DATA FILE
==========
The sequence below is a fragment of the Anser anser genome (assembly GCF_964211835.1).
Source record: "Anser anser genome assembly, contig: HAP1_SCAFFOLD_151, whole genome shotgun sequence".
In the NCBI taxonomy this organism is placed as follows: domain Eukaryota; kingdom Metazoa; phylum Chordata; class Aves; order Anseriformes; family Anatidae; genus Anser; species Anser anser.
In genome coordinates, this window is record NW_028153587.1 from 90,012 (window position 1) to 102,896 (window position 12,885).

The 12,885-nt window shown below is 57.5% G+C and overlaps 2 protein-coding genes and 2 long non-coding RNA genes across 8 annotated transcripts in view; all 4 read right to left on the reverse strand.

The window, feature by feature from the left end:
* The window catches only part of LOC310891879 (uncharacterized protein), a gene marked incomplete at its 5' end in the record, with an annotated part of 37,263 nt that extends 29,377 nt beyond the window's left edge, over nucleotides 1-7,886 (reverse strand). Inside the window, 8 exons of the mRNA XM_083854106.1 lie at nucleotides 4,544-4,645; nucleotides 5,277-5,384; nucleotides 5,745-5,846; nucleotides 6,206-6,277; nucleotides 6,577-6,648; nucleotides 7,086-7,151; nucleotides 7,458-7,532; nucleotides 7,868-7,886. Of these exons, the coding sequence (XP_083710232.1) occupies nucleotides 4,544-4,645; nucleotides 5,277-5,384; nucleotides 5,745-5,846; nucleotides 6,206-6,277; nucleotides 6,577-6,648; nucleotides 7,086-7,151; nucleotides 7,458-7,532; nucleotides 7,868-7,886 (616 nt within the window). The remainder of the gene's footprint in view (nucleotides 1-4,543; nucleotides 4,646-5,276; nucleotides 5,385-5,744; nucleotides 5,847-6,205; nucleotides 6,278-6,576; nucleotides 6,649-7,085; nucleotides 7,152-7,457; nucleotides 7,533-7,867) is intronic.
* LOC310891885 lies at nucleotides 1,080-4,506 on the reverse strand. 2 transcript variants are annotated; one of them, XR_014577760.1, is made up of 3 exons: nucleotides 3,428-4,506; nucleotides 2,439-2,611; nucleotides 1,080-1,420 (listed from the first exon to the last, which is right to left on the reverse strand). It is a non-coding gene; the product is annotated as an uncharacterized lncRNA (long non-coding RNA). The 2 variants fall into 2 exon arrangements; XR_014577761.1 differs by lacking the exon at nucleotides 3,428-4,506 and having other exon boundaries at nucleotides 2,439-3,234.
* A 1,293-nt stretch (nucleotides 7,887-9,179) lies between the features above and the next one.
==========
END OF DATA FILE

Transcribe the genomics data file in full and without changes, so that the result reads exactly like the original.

The sequence below is a fragment of the Anser anser genome (assembly GCF_964211835.1).
Source record: "Anser anser genome assembly, contig: HAP1_SCAFFOLD_151, whole genome shotgun sequence".
In the NCBI taxonomy this organism is placed as follows: domain Eukaryota; kingdom Metazoa; phylum Chordata; class Aves; order Anseriformes; family Anatidae; genus Anser; species Anser anser.
In genome coordinates, this window is record NW_028153587.1 from 90,012 (window position 1) to 102,896 (window position 12,885).

The 12,885-nt window shown below is 57.5% G+C and overlaps 2 protein-coding genes and 2 long non-coding RNA genes across 8 annotated transcripts in view; all 4 read right to left on the reverse strand.

The window, feature by feature from the left end:
* The window catches only part of LOC310891879 (uncharacterized protein), a gene marked incomplete at its 5' end in the record, with an annotated part of 37,263 nt that extends 29,377 nt beyond the window's left edge, over nucleotides 1-7,886 (reverse strand). Inside the window, 8 exons of the mRNA XM_083854106.1 lie at nucleotides 4,544-4,645; nucleotides 5,277-5,384; nucleotides 5,745-5,846; nucleotides 6,206-6,277; nucleotides 6,577-6,648; nucleotides 7,086-7,151; nucleotides 7,458-7,532; nucleotides 7,868-7,886. Of these exons, the coding sequence (XP_083710232.1) occupies nucleotides 4,544-4,645; nucleotides 5,277-5,384; nucleotides 5,745-5,846; nucleotides 6,206-6,277; nucleotides 6,577-6,648; nucleotides 7,086-7,151; nucleotides 7,458-7,532; nucleotides 7,868-7,886 (616 nt within the window). The remainder of the gene's footprint in view (nucleotides 1-4,543; nucleotides 4,646-5,276; nucleotides 5,385-5,744; nucleotides 5,847-6,205; nucleotides 6,278-6,576; nucleotides 6,649-7,085; nucleotides 7,152-7,457; nucleotides 7,533-7,867) is intronic.
* LOC310891885 lies at nucleotides 1,080-4,506 on the reverse strand. 2 transcript variants are annotated; one of them, XR_014577760.1, is made up of 3 exons: nucleotides 3,428-4,506; nucleotides 2,439-2,611; nucleotides 1,080-1,420 (listed from the first exon to the last, which is right to left on the reverse strand). It is a non-coding gene; the product is annotated as an uncharacterized lncRNA (long non-coding RNA). The 2 variants fall into 2 exon arrangements; XR_014577761.1 differs by lacking the exon at nucleotides 3,428-4,506 and having other exon boundaries at nucleotides 2,439-3,234.
* A 1,293-nt stretch (nucleotides 7,887-9,179) lies between the features above and the next one.